A Piece of Evidence for the Offensive Supremacy of the Pacific Coast League

The Pacific Coast League inherited its name from an old independent minor league from the 1930s. Joe DiMaggio played some for the now-defunct San Francisco Seals, and remains probably the most famous PCL player of all time. It’s safe to say that the league will never reclaim its former relevance, nor boast a player as good as DiMaggio. As a 20-year-old in his final season with the Seals, Joltin’ Joe crushed 34 home runs and racked up 270 hits in 679 plate appearances, good for a batting average of .398 and a slugging percentage of .672. Anyone who hits that well in today’s PCL will be called up to the majors before his 300th at-bat.

Since Major League Baseball came into its own in the 1910s and ’20s, it has slowly choked the vigor out of almost all of the minor leagues through, basically, a series of business deals. Judge Kenesaw Mountain Landis, MLB’s first commissioner and noted hard-ass, was surprisingly distraught regarding MLB’s growing control over the minor leagues. He recognized that any league in which true competition took a backseat to the whims of a parent ballclub could not sustain the affection of its fans. He was right about that. Today, attendance at minor league games is driven by the low prices, family-friendly atmosphere, and the fact that there is fuck else to do in most of the towns we’re talking about. A few dedicated fans will come to see their MLB team’s best prospects, but there are probably more people in Papillion, Nebraska (approx. 20,000) than there are people in the entire world who care that Papillion’s very own Storm Chasers* are the reigning PCL champions.

*Officially called the Omaha Storm Chasers, but I’m guessing few of you noticed.

That said, the Pacific Coast League remains remarkable in one aspect. More than once on this site I’ve said that the PCL is the best league for hitters in North America. (If I blogged more hardcore than I actually do, I would have tricked out that sentence with the relevant links.) It’s true. I tweeted proof to my skeptic buddy earlier today, replicated here:

simpleleagueops

Despite regular and sizeable fluctuations, the PCL holds steady above the two major leagues in league-wide on-base-plus-slugging percentage. My aforementioned buddy suggested the Advanced-A California League as even friendlier to offense than the PCL. This graph demonstrates that, while the California League has gotten stronger over the years, it does not have the PCL’s pedigree for offense. I neglected all the other minor leagues for time’s sake, but given the PCL’s reputation that can wait for now. Here is another piece of evidence that players called up from the PCL, be they pitchers or hitters, need some sort of contextual correction on their statistics, especially when we mean to project how they will perform in the majors.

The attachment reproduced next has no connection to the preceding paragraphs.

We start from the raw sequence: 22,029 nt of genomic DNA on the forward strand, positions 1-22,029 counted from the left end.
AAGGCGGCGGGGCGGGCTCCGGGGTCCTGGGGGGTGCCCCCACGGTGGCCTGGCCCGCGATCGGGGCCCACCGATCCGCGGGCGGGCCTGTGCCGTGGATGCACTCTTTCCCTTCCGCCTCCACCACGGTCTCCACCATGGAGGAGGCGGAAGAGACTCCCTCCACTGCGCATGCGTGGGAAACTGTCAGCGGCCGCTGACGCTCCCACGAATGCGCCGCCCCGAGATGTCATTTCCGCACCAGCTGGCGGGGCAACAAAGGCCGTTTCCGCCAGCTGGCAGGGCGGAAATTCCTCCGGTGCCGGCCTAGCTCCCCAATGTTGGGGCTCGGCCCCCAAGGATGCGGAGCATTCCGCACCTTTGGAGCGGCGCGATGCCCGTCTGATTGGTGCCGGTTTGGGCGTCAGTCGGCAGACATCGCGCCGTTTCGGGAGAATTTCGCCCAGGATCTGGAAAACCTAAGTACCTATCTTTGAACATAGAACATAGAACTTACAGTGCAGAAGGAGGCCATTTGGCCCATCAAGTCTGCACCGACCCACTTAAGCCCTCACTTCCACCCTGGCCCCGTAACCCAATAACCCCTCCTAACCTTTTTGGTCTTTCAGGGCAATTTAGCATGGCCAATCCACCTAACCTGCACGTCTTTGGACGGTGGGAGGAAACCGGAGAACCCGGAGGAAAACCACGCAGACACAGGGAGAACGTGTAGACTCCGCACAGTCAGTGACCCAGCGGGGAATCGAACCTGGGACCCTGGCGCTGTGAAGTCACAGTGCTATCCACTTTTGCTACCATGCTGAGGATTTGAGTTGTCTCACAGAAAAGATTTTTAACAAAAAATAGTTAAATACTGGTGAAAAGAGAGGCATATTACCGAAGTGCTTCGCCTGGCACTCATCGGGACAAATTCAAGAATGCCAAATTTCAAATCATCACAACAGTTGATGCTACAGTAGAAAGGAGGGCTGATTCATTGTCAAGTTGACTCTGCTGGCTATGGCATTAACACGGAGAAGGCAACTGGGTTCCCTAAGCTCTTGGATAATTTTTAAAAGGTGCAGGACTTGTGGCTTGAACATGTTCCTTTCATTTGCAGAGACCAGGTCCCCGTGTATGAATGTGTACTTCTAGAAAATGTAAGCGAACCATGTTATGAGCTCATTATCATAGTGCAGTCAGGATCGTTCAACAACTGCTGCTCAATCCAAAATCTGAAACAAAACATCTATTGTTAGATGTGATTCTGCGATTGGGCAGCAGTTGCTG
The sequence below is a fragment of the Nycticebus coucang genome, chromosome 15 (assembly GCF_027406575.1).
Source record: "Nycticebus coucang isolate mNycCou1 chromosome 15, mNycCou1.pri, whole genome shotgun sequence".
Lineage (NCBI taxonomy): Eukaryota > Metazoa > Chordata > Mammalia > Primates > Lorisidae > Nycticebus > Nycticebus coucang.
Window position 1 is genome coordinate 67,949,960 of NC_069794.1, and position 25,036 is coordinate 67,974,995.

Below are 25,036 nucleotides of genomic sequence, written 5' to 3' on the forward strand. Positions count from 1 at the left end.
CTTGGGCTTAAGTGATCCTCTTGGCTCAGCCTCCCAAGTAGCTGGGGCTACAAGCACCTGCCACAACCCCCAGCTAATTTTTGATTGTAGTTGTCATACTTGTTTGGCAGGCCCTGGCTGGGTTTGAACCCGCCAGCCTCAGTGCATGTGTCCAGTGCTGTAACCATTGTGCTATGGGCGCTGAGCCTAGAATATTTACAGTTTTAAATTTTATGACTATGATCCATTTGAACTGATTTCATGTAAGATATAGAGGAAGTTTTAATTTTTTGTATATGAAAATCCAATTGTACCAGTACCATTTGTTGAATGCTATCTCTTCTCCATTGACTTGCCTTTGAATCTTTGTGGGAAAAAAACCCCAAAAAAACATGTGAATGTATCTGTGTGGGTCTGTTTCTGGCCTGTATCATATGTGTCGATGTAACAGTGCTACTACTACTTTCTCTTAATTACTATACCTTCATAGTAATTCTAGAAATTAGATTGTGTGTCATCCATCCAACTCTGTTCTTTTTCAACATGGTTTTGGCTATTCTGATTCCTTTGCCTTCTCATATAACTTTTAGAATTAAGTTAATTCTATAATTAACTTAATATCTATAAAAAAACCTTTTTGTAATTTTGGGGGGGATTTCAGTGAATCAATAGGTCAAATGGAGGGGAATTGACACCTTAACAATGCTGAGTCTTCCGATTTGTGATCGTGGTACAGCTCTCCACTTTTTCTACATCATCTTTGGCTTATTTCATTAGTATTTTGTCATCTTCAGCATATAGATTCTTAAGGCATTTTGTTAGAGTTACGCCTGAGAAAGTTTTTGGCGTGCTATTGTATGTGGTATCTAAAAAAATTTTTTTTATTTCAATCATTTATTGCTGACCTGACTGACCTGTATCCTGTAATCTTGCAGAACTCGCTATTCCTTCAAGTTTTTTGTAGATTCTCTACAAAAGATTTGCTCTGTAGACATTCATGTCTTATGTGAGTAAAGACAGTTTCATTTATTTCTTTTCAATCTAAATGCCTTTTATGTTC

I made this point about Matt Shoemaker in a post not long ago. Shoemaker pitched for years in the PCL, with the Angels’ affiliate in Salt Lake City, and his statistics were never good. The strikeouts were there and the walks weren’t, but he gave up so many hits as to camouflage both of those strengths. His ERA ballooned to Marothian proportions, but consider that in 2012 the league ERA was 4.68 and the ERA for Salt Lake as a team was 5.18.

This map of the 16 teams in the now-bloated PCL shows you just how many clubs sit on the vast plateau created by the Rocky Mountains: six of 16. Only two of 30 MLB teams reside on the same plateau, and they (the Colorado Rockies and Arizona Diamondbacks) play in two of the best parks for hitters around. The elevation of these mountain towns results in thinner air and thinner air results in balls flying farther. I’ve collected the elevations of each PCL team’s home cities and sorted them in the following table.

pclsouthelevation

The purple designates the Pacific-South Division, the highest division around. I’ve been spending the day trying to figure out how the schedule is determined and I think members of the Pacific Conference (which includes, besides the purple teams, Colorado Springs and Reno) play each other 16 times or so, and they play teams from the American conference much less than that. So we should find a disparity between Pacific and American teams, and the Pacific should be the stronger-hitting conference of the two.

pacificamerican

Hypothesis: confirmed. Purple is Pacific; green, American. There aren’t many more ways for me to slice it. The elevation is probably the chief factor here, but credit whatever you want, the hits won’t stop coming.

Leave a Reply